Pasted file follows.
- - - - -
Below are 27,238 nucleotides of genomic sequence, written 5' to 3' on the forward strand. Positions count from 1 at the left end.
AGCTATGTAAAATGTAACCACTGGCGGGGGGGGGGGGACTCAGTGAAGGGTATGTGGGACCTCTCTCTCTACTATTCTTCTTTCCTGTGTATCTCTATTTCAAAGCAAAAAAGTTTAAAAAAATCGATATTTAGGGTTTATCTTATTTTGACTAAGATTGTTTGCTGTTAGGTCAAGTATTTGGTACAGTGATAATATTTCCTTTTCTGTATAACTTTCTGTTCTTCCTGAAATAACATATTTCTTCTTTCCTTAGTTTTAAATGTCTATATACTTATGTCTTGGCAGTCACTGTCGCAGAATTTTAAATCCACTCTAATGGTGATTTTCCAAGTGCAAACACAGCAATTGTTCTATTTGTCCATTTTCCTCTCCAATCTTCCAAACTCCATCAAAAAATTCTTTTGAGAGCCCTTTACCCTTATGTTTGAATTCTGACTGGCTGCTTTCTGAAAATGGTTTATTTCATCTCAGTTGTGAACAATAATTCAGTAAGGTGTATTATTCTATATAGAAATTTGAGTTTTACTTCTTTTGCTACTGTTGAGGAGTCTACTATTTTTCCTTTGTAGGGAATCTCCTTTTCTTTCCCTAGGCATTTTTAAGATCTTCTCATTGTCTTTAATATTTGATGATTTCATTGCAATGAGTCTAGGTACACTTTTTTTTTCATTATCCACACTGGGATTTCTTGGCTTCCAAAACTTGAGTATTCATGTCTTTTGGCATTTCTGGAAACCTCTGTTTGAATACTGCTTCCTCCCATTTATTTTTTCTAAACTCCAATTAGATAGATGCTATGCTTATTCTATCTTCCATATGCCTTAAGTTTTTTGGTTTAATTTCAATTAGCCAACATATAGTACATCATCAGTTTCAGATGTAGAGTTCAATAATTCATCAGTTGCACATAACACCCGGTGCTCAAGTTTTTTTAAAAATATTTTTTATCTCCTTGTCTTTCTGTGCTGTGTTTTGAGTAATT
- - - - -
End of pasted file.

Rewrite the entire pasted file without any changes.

Below are 27,238 nucleotides of genomic sequence, written 5' to 3' on the forward strand. Positions count from 1 at the left end.
AGCTATGTAAAATGTAACCACTGGCGGGGGGGGGGGGACTCAGTGAAGGGTATGTGGGACCTCTCTCTCTACTATTCTTCTTTCCTGTGTATCTCTATTTCAAAGCAAAAAAGTTTAAAAAAATCGATATTTAGGGTTTATCTTATTTTGACTAAGATTGTTTGCTGTTAGGTCAAGTATTTGGTACAGTGATAATATTTCCTTTTCTGTATAACTTTCTGTTCTTCCTGAAATAACATATTTCTTCTTTCCTTAGTTTTAAATGTCTATATACTTATGTCTTGGCAGTCACTGTCGCAGAATTTTAAATCCACTCTAATGGTGATTTTCCAAGTGCAAACACAGCAATTGTTCTATTTGTCCATTTTCCTCTCCAATCTTCCAAACTCCATCAAAAAATTCTTTTGAGAGCCCTTTACCCTTATGTTTGAATTCTGACTGGCTGCTTTCTGAAAATGGTTTATTTCATCTCAGTTGTGAACAATAATTCAGTAAGGTGTATTATTCTATATAGAAATTTGAGTTTTACTTCTTTTGCTACTGTTGAGGAGTCTACTATTTTTCCTTTGTAGGGAATCTCCTTTTCTTTCCCTAGGCATTTTTAAGATCTTCTCATTGTCTTTAATATTTGATGATTTCATTGCAATGAGTCTAGGTACACTTTTTTTTTCATTATCCACACTGGGATTTCTTGGCTTCCAAAACTTGAGTATTCATGTCTTTTGGCATTTCTGGAAACCTCTGTTTGAATACTGCTTCCTCCCATTTATTTTTTCTAAACTCCAATTAGATAGATGCTATGCTTATTCTATCTTCCATATGCCTTAAGTTTTTTGGTTTAATTTCAATTAGCCAACATATAGTACATCATCAGTTTCAGATGTAGAGTTCAATAATTCATCAGTTGCACATAACACCCGGTGCTCAAGTTTTTTTAAAAATATTTTTTATCTCCTTGTCTTTCTGTGCTGTGTTTTGAGTAATT